Robin Longbottom examines how a Keighley community was once an unlikely base for oil refining

TODAY, oil refining is generally associated with Middlesbrough on Teesside and Runcorn on the Mersey, where crude oil extracted from the earth is refined to make petroleum and mineral oils.

It is, therefore, surprising to find that in the late 19th and early 20th centuries, oils were being refined at Thwaites on the outskirts of Keighley.

Until mineral oil became widely available, industry ran on vegetable and animal oils. Lubricants in the form of oil and grease were essential to prevent machinery and gearing from overheating and breaking down. Oil was also required in a host of manufacturing processes, including wool combing and leather production. For centuries the Mediterranean was the primary source of what was commonly known as Gallipoli oil. Gallipoli oil was the principal vegetable oil, it was olive oil and had been exported from Gallipoli in Turkey in huge quantities since the 16th century. Although primarily used in oil lamps for lighting, following mechanisation it was used as a lubricant for spinning frames and power looms and to oil raw wool during the process of wool combing in the worsted industry.

Oil was also extracted from animal bone and the most controversial – outlawed since the 1970s – was whale oil. Both were important industrial lubricants. Animal bone was processed to make tallow, grease and liquid neatsfoot oil. Tallow was largely used for cheap candles and as a lubricant for cart and waggon wheels. Grease was an essential lubricant for heavy machinery and gearing and neatsfoot oil was applied to leather by curriers to make it soft and pliable after the tanning process. Whale oil, particularly that of the sperm whale, was hugely important because of its low viscosity and when blended with other oils it produced one that would not overheat and remained fluid.

Keighley’s oil refinery was the Station Oil Works, which was located near the now-long-closed Thwaites Station on the Midland Railway. It had been established in 1873 by Edward Brooksbank who initially went into partnership with his father, Joseph, to produce oils for the local textile and machine tool industries. The partnership was short lived and dissolved in 1877 after which Edward continued the business as sole proprietor. In 1884 he described himself as an “oil importer and refiner” and was producing a variety of oils. The works had “a series of oil refining rooms, which are fitted up throughout with steam jacketed pans, vats heated by steam, and mechanical appliances of the most approved modern type”. There was also a large warehouse. The oils were refined from olive oil, sperm whale oil, neatsfoot and castor oils and specially blended to suit engines, shafting, gearing, spinning frames and looms. The firm produced its own brand of special cylinder oil from a blend of castor and the finest sperm whale oil and distributed it under the name of Encore Lubricants.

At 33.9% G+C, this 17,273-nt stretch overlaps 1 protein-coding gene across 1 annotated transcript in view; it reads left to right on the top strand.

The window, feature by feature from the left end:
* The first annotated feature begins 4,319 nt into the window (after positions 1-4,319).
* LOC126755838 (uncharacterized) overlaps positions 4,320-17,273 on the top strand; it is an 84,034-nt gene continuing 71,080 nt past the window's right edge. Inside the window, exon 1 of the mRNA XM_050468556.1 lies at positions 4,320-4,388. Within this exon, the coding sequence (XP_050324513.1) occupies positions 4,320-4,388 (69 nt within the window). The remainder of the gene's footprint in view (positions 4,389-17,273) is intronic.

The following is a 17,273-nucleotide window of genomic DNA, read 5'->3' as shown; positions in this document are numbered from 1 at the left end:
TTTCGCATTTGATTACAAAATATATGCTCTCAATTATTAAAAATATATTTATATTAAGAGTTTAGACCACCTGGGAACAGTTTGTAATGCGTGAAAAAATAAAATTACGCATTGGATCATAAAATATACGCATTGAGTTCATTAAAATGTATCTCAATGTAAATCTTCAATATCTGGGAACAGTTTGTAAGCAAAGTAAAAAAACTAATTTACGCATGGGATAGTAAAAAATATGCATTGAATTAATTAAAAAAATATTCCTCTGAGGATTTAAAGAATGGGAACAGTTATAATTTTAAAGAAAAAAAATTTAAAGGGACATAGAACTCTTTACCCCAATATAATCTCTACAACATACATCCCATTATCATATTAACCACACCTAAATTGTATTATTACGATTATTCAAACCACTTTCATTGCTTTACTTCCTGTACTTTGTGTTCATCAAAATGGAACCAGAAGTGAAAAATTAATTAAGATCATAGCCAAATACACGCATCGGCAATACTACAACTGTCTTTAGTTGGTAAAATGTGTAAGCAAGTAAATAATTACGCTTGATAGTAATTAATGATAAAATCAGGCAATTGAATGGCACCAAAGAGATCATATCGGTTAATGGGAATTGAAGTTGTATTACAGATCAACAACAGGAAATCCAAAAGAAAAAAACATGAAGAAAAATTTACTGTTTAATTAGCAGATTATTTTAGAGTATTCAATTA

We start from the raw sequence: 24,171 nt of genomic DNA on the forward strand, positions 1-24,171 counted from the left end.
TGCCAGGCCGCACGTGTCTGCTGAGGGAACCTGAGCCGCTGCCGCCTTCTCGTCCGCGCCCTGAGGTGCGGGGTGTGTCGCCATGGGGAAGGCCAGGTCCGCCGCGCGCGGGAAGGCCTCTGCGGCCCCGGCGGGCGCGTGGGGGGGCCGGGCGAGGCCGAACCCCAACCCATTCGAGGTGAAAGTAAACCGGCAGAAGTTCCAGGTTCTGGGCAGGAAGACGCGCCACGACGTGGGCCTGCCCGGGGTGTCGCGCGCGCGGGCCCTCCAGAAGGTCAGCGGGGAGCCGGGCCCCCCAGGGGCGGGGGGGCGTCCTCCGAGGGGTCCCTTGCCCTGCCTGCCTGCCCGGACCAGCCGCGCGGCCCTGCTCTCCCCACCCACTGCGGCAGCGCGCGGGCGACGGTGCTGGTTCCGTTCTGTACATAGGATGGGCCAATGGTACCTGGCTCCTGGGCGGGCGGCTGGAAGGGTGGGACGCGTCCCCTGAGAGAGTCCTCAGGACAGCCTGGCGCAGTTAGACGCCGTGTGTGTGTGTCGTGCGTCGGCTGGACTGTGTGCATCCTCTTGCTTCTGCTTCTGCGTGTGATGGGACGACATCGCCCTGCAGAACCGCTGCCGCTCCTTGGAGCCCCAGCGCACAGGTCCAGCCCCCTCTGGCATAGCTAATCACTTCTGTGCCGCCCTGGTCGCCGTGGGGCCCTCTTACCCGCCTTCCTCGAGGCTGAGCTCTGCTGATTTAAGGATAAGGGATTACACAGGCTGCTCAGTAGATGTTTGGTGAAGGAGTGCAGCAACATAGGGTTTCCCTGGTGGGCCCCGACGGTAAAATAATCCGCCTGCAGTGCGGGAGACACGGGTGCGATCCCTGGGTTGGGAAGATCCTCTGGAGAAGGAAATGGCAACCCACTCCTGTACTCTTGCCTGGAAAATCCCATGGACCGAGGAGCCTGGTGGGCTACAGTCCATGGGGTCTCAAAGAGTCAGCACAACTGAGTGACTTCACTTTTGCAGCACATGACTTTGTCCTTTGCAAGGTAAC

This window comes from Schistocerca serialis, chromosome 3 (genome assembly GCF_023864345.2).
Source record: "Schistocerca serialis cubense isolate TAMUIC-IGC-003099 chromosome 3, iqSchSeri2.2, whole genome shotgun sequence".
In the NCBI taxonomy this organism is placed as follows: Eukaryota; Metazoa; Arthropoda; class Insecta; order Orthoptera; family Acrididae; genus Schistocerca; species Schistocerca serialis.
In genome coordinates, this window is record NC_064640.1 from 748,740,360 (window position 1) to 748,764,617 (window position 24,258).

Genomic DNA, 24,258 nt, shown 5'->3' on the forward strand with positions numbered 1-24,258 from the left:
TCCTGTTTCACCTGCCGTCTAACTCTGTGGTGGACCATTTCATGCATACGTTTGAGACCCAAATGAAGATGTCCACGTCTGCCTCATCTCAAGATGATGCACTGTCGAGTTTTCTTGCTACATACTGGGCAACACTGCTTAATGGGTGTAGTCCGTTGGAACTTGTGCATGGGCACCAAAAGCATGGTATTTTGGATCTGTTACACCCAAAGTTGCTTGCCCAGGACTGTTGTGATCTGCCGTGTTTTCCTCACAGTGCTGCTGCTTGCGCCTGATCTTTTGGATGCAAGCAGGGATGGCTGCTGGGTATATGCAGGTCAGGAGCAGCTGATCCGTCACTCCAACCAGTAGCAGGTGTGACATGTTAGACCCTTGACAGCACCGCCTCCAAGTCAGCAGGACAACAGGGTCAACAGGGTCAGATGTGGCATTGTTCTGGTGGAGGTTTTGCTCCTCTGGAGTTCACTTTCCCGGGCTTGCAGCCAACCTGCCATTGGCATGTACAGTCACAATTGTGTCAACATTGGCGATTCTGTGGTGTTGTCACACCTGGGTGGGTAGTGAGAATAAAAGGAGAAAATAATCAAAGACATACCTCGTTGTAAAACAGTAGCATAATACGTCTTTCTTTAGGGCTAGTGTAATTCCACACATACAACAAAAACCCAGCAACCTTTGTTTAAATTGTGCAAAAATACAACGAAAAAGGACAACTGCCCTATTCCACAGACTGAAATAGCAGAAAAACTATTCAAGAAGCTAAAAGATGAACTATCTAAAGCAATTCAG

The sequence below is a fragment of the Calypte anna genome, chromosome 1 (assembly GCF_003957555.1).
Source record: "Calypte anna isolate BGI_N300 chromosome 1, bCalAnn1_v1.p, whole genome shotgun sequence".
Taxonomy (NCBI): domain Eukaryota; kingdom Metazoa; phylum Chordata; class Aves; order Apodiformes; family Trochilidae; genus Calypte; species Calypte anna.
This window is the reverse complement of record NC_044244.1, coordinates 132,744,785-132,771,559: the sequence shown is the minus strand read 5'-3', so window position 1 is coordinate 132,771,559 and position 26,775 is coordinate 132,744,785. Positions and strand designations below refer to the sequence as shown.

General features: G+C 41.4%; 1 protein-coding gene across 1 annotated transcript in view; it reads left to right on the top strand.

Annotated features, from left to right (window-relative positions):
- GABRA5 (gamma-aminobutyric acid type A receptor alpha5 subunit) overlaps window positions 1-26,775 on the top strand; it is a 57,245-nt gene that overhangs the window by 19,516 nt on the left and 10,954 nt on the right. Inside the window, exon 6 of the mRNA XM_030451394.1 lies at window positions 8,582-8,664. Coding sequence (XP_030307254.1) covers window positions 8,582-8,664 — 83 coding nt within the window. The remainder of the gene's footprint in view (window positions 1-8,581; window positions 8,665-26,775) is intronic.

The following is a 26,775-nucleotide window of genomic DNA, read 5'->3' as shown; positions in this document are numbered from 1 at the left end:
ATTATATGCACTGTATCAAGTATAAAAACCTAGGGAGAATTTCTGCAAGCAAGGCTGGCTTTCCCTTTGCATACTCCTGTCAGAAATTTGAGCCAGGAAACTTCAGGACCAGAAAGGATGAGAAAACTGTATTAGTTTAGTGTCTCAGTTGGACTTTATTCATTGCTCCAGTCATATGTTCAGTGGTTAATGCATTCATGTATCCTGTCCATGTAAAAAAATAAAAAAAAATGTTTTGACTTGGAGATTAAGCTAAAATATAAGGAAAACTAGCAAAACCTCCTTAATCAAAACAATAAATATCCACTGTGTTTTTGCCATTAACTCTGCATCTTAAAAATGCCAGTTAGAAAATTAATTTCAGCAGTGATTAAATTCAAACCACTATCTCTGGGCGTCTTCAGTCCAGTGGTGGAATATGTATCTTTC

The business was managed by Brooksbank’s nephew, Fred Ogden, and he took over the concern when his uncle died in 1892. Fred converted the company to one of limited liability and subsequently traded as E Brooksbank & Co Ltd. The business expanded under his direction and a depot and refinery, Trafford Park Oil Works, was opened close to the Manchester Ship Canal at Trafford Park. In the 20th century the company specialised in soluble oils, used as a coolant in the machine tool trade; grease for bushes and bearings for drive shafts in mills, and lard oils, a blend of animal and vegetable fat, used as both a lubricant and for industrial soap making.

When Fred Ogden died his son, Herbert, took over the business. The Manchester branch closed in the 1930s and the Keighley works ceased trading after the end of the Second World War.